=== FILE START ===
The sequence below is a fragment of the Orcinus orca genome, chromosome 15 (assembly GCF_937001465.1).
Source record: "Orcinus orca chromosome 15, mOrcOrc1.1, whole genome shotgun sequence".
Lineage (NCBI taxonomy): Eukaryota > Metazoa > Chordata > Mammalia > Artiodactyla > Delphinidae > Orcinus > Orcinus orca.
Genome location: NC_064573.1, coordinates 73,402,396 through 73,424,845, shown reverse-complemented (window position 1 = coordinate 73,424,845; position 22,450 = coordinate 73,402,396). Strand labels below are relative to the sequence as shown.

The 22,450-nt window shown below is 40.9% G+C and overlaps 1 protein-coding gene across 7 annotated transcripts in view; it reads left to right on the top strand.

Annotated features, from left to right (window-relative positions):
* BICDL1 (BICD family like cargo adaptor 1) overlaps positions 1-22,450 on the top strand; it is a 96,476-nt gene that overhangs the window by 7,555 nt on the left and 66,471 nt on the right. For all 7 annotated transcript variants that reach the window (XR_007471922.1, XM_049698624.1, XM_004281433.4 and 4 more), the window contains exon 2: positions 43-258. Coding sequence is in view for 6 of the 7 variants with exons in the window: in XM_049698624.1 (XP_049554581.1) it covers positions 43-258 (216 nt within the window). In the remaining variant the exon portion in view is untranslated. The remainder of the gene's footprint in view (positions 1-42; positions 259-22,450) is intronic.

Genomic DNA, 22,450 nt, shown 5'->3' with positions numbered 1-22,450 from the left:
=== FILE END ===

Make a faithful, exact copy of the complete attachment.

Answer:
The sequence below is a fragment of the Orcinus orca genome, chromosome 15 (assembly GCF_937001465.1).
Source record: "Orcinus orca chromosome 15, mOrcOrc1.1, whole genome shotgun sequence".
Lineage (NCBI taxonomy): Eukaryota > Metazoa > Chordata > Mammalia > Artiodactyla > Delphinidae > Orcinus > Orcinus orca.
Genome location: NC_064573.1, coordinates 73,402,396 through 73,424,845, shown reverse-complemented (window position 1 = coordinate 73,424,845; position 22,450 = coordinate 73,402,396). Strand labels below are relative to the sequence as shown.

The 22,450-nt window shown below is 40.9% G+C and overlaps 1 protein-coding gene across 7 annotated transcripts in view; it reads left to right on the top strand.

Annotated features, from left to right (window-relative positions):
* BICDL1 (BICD family like cargo adaptor 1) overlaps positions 1-22,450 on the top strand; it is a 96,476-nt gene that overhangs the window by 7,555 nt on the left and 66,471 nt on the right. For all 7 annotated transcript variants that reach the window (XR_007471922.1, XM_049698624.1, XM_004281433.4 and 4 more), the window contains exon 2: positions 43-258. Coding sequence is in view for 6 of the 7 variants with exons in the window: in XM_049698624.1 (XP_049554581.1) it covers positions 43-258 (216 nt within the window). In the remaining variant the exon portion in view is untranslated. The remainder of the gene's footprint in view (positions 1-42; positions 259-22,450) is intronic.

Genomic DNA, 22,450 nt, shown 5'->3' with positions numbered 1-22,450 from the left: